Ian Coldwater: I think the industry is misconfigured because I think the industry assumes that things are going to stay the same and that the people in them are going to stay the same. And as long as nothing changes, that’s fine. The problem is that the technology around the industry is changing really quickly and that security people aren’t really keeping up. And so I would say that the kinds of resource quotas that are given to the security industry versus the kind of resource quotas that are given to the clusters of the rest of the industry are clearly one of them has far more CPU and memory-bound than the other one.
Ian Coldwater: So perhaps if we could make our resource quotas more appropriately allocated, then we could maybe begin to move at some percentage of the speed as everybody else does.
Kelly Shortridge: So what you’re saying is that InfoSec is slow?
Ian Coldwater: Yes.
Kelly Shortridge: Yeah. One thing when you say that, it seems like a hot easy investment could be just instead of threat intelligence, where you have an API with dark web, its threat intelligence but Hacker News, like alerting you to the latest frameworks that are coming out and be like, “Listen security teams, you need to get ready for this.” What do you think?
Ian Coldwater: I think that that could work, but I think the one for The New Stack would work better.
Kelly Shortridge: Then you say, “Yes, of course.” Definitely no paid marketing there either.
Ian Coldwater: Well honestly, no, but it’s like anything that’s cloud related, because hacker news is going to give you a steady diet of sexism, nonsense, off topic people bringing up Richard Stallman for no reason, and at least if you’re trying to find new frameworks, maybe try, there’s other things like the new stack, but try to find something that’s going to have a little bit more of a signal-noise ratio than Hacker News does.
Kelly Shortridge: It’s fair though. I will say that a given RSA, nonsense sounds pretty on-brand. I feel like InfoSec can understand that.
Ian Coldwater: Fair enough.
Kelly Shortridge: For sure.
Ian Coldwater: That’s true. InfoSec understands sexism and signal-to-noise ratio quite well.
Kelly Shortridge: Exactly. Exactly.
Ian Coldwater: Use Signal, use Tor.
Kelly Shortridge: Yes, definitely. So what’s the worst container security product pitch that you’ve seen either on the vendor floor here or elsewhere?
Ian Coldwater: I have met a vendor at DockerCon who told me all about how their product worked and it was a really exciting next gen product that provided container security in new ways. And I asked them if they had any plans for how to deal with like side channels in their environments. And they informed me that they didn’t have to worry about that, because their stuff had an always-running daemon on both the cluster and the host with read-write access in-between, and that had a pipeline for the open internet and so nobody had to worry about side channels because everything was just going directly back and forth.
Kelly Shortridge: That’s amazing. So really what they should be pitching is we help you automate your microservices attacks, right?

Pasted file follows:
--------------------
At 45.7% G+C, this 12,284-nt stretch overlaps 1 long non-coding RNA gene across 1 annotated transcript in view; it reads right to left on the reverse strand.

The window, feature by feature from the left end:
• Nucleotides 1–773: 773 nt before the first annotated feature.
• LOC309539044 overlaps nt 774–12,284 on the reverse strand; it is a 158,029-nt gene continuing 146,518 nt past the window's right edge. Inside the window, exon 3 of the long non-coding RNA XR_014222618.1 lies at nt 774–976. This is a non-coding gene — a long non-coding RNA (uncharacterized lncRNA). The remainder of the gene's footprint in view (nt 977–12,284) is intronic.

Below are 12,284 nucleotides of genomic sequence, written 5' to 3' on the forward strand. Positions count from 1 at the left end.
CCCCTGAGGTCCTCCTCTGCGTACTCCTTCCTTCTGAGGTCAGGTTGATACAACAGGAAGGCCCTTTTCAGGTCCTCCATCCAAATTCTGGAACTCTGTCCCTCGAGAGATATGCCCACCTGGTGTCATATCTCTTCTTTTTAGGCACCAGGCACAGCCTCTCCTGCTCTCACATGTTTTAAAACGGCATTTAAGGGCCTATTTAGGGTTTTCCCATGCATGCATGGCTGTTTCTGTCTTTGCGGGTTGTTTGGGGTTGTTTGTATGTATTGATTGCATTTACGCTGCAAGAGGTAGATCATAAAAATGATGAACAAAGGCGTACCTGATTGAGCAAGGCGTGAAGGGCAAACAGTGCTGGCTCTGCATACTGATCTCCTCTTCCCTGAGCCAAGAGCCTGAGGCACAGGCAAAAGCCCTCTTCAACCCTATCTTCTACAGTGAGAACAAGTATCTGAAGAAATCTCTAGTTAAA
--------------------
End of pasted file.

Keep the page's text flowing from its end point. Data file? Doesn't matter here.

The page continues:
Ian Coldwater: Exactly. I mean, it was a perfect attack service. I was really impressed.
Kelly Shortridge: They should really charge, like have a rate limited API for attackers. Like, “Hey, if you want an easy way in, here’s obviously you need the basic packaging and then the premium packaging,” you know?
Ian Coldwater: Totally, yeah.
Kelly Shortridge: I like that. Yeah.
Ian Coldwater: All right. VCs, if you’re listening.
Kelly Shortridge: Yeah, exactly. Attack ops! Privacy ops is big this year, attack ops next year at RSA. You heard it here first. Then finally, date, marry, kill for the terms, “DevSecOps”, “Shift Left”, and “suck ass” also known as “Sock as a Service.”
Ian Coldwater: Well, I would say you probably want to date … No, you want to date “Shift Left” because “Shift Left” probably has pretty good politics and so they’re probably fine to date. You probably want to marry “DevSecOps” because “DevSecOps” is good at communication and that’s a very important set of skills in a marriage. And you probably want to kill “SOC as a Service” because how many people are they even looking at, are they really monitoring it that well if they’re doing it as a service for everybody? You could probably kill them pretty easily to be honest.
Kelly Shortridge: What you’re saying is that you don’t want to completely automate all of the humans away in your SecOps program?
Ian Coldwater: Well you could.
Kelly Shortridge: You could. The AI could be in charge. They have SkyNet.
Ian Coldwater: Absolutely. This machine learning, what did we do wrong?
Kelly Shortridge: Or you can have that company that you said like with the bi-directional read-write access, like they could be in charge of your whole SecOps program.
Ian Coldwater: Maybe they could start it on a blockchain.
Kelly Shortridge: Yeah. What could go wrong? Dark blockchain. That’s important.
Ian Coldwater: There you go.
Kelly Shortridge: So when are we going to see Kubernetes, but blockchain?
Ian Coldwater: Well, I think it’s RSA. You know, everybody’s having the real hot business meetings. Maybe it will start up right out of here. We’ll find out.
Kelly Shortridge: Hopefully if they do create that, their booth will have donations for various therapy programs.
Ian Coldwater: Absolutely. What I really wonder about Kubernetes on the blockchain is if we have solved state enough to have a completely immutable set of state records. Wow. We will have really done a lot with state at Kubernetes [crosstalk] .
Kelly Shortridge: Sure. We could all go home.
Ian Coldwater: Yeah, that’d be great.
Kelly Shortridge: I mean, I’ve heard Kubernetes is like flawless, so…
Ian Coldwater: Absolutely.
Kelly Shortridge: Zero deployment issues in the enterprise, like it’s perfect.
Ian Coldwater: None whatsoever. Totally easy.
Kelly Shortridge: Blockchain ready, future-proof, quantum ready.
Ian Coldwater: Up and running.
Kelly Shortridge: Yes. All of it. Out of the box. Perfect. Thank you for joining us.
Ian Coldwater: Thank you. This has been great.